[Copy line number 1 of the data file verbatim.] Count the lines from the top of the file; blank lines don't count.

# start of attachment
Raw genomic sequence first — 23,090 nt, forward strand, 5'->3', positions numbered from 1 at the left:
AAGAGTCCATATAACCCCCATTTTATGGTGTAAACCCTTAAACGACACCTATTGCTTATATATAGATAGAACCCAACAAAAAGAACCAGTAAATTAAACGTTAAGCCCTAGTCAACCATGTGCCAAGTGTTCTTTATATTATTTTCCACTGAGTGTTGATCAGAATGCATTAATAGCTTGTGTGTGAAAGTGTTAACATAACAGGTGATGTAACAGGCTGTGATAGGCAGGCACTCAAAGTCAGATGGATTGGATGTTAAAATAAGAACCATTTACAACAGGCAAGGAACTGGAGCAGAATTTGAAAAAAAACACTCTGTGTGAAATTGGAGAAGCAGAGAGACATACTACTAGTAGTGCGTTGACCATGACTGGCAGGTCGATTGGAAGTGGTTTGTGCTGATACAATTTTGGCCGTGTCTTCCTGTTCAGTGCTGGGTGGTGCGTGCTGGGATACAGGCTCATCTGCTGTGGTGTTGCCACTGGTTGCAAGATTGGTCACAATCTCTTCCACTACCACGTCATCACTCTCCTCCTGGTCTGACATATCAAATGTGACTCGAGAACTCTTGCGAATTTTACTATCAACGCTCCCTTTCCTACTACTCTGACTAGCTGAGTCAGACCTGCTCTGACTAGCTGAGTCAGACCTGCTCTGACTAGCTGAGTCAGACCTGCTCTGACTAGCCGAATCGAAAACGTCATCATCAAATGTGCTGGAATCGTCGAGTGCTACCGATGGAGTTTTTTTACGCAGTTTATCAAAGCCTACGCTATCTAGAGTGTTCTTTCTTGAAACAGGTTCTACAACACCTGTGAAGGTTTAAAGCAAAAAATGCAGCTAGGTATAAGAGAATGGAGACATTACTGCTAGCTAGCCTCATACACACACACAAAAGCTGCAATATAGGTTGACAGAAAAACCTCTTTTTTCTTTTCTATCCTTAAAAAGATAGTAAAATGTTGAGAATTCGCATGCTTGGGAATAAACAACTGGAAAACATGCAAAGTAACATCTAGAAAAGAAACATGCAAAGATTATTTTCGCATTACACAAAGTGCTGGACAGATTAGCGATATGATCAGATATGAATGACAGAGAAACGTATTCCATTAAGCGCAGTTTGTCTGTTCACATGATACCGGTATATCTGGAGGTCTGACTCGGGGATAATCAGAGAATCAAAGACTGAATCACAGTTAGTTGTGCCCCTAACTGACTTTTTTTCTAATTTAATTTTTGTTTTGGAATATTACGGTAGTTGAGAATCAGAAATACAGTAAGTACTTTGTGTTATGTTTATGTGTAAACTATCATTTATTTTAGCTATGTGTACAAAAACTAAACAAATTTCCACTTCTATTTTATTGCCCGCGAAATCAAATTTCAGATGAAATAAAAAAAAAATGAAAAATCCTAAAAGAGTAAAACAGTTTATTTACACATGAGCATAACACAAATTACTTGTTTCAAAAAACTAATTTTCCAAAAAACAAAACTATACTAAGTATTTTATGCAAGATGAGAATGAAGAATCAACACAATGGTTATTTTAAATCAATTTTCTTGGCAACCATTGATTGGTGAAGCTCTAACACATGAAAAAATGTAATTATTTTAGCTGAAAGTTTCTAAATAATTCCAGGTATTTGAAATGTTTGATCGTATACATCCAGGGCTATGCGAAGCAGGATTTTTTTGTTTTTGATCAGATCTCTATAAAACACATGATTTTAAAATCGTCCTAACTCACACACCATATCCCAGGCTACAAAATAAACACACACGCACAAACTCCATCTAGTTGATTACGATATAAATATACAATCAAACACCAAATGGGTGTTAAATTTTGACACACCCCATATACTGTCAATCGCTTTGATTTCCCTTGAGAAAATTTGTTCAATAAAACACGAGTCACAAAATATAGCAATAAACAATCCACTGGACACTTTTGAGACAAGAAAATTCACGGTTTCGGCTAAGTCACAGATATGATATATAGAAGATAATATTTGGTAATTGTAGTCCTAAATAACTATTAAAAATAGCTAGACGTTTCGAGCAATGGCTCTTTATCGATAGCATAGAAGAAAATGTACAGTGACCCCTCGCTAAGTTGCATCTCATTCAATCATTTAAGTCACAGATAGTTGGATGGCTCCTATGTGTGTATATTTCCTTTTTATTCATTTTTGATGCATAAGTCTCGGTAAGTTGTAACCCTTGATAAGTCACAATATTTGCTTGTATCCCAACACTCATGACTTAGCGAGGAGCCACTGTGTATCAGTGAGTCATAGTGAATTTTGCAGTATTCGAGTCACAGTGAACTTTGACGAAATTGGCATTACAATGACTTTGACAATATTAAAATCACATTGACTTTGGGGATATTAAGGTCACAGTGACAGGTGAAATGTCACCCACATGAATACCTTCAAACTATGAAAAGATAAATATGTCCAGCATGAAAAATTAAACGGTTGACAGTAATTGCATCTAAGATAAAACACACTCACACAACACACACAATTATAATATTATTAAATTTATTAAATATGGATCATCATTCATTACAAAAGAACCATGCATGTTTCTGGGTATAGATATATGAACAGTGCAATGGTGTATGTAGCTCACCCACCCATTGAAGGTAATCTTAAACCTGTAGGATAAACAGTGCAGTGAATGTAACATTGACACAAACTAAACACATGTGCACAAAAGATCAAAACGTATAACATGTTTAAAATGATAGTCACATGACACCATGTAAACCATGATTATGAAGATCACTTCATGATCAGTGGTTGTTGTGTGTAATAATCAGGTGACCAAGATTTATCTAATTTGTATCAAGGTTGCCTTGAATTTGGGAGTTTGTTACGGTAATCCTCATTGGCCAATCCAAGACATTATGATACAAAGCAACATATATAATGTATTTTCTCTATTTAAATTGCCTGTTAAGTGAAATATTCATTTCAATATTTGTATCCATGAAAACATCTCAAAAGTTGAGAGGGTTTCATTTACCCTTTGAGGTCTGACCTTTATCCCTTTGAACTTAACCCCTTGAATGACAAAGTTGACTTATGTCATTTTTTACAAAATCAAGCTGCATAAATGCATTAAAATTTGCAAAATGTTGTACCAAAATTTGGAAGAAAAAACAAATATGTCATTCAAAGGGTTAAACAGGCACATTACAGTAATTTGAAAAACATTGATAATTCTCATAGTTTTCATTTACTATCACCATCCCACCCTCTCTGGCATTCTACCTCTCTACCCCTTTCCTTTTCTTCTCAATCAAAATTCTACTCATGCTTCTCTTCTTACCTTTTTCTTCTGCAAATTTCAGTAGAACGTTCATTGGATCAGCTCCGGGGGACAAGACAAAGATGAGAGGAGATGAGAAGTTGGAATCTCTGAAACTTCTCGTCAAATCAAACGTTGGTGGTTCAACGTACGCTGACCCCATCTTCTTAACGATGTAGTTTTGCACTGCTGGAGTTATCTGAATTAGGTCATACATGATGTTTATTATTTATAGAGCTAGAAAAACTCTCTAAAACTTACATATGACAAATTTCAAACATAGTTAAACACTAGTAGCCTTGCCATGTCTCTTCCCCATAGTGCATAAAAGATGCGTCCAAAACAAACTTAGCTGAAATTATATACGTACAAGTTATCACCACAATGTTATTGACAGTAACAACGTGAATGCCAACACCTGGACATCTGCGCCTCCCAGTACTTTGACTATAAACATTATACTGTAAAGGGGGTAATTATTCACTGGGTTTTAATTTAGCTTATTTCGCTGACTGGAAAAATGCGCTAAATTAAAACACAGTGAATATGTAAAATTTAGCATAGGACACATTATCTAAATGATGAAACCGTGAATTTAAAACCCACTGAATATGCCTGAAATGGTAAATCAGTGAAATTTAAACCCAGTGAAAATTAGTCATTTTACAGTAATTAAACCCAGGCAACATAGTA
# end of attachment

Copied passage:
Raw genomic sequence first — 23,090 nt, forward strand, 5'->3', positions numbered from 1 at the left: